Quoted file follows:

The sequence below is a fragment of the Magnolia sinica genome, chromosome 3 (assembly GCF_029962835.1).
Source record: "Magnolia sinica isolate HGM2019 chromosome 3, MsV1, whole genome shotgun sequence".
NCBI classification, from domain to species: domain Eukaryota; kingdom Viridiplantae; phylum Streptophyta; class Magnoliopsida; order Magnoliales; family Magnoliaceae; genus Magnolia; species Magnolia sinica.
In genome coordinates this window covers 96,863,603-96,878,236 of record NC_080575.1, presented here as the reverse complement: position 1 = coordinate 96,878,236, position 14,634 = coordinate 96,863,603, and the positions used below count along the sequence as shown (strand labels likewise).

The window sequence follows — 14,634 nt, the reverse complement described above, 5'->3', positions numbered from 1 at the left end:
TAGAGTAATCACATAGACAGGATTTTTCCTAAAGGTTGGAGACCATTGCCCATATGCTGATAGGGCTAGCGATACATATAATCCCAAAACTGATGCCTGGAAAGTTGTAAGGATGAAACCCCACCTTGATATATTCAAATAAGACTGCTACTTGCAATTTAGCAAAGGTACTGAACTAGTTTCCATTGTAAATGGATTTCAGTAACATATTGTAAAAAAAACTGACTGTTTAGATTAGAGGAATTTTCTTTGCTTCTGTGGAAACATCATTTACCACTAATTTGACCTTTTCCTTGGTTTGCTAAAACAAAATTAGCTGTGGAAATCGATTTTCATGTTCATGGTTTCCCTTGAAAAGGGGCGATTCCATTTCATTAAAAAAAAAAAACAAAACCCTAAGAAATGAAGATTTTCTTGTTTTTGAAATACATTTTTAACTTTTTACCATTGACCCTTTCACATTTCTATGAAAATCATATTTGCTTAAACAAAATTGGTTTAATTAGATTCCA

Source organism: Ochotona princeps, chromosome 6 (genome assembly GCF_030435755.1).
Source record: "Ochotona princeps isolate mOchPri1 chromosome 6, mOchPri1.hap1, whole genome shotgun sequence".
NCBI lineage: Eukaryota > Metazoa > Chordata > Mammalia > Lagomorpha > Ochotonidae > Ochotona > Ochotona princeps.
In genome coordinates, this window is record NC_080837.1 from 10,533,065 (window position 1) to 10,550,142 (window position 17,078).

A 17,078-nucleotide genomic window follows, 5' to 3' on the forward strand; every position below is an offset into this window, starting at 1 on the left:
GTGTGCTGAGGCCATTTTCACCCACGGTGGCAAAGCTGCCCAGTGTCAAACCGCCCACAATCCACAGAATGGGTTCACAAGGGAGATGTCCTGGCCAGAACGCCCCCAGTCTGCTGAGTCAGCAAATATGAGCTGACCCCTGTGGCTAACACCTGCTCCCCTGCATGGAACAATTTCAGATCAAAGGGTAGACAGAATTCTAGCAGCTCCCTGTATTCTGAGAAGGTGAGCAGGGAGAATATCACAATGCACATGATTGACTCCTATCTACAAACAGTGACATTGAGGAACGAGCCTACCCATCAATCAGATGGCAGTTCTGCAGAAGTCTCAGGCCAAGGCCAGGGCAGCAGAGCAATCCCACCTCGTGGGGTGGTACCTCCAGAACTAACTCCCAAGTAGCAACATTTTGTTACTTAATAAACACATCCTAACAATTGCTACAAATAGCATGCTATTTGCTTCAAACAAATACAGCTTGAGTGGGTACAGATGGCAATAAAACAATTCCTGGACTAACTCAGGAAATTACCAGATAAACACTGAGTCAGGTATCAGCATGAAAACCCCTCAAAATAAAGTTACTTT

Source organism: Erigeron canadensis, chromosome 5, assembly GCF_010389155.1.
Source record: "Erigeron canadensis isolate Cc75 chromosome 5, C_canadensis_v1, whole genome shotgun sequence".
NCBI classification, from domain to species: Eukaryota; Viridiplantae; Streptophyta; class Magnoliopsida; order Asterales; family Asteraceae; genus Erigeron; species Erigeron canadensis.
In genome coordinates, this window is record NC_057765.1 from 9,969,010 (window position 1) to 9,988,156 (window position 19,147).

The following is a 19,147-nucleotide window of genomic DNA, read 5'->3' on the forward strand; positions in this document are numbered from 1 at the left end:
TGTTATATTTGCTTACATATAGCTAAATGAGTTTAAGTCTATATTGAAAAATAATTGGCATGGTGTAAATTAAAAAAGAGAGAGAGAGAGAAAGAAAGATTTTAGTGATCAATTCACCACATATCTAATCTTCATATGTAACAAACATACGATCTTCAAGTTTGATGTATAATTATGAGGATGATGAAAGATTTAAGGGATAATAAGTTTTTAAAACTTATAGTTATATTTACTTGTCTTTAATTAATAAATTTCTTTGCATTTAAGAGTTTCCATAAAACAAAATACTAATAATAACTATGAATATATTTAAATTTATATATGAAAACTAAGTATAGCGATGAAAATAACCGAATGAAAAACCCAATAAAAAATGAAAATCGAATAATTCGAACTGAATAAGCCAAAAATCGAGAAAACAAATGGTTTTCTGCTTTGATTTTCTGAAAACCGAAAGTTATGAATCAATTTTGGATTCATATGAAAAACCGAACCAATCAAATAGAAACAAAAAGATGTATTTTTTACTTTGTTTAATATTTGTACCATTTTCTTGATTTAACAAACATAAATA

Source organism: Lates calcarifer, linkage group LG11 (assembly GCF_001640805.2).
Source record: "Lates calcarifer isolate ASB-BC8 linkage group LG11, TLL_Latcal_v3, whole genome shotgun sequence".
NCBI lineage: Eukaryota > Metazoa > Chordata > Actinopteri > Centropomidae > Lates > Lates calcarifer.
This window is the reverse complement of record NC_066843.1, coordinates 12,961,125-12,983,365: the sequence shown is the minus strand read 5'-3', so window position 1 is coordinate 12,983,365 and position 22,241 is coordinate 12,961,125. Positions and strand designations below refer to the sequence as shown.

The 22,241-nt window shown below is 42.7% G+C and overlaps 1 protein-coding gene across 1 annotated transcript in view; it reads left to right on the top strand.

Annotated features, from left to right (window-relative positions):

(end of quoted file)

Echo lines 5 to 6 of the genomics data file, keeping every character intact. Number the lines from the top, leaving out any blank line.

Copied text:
The window sequence follows — 14,634 nt, the reverse complement described above, 5'->3', positions numbered from 1 at the left end:
TAGAGTAATCACATAGACAGGATTTTTCCTAAAGGTTGGAGACCATTGCCCATATGCTGATAGGGCTAGCGATACATATAATCCCAAAACTGATGCCTGGAAAGTTGTAAGGATGAAACCCCACCTTGATATATTCAAATAAGACTGCTACTTGCAATTTAGCAAAGGTACTGAACTAGTTTCCATTGTAAATGGATTTCAGTAACATATTGTAAAAAAAACTGACTGTTTAGATTAGAGGAATTTTCTTTGCTTCTGTGGAAACATCATTTACCACTAATTTGACCTTTTCCTTGGTTTGCTAAAACAAAATTAGCTGTGGAAATCGATTTTCATGTTCATGGTTTCCCTTGAAAAGGGGCGATTCCATTTCATTAAAAAAAAAAAACAAAACCCTAAGAAATGAAGATTTTCTTGTTTTTGAAATACATTTTTAACTTTTTACCATTGACCCTTTCACATTTCTATGAAAATCATATTTGCTTAAACAAAATTGGTTTAATTAGATTCCA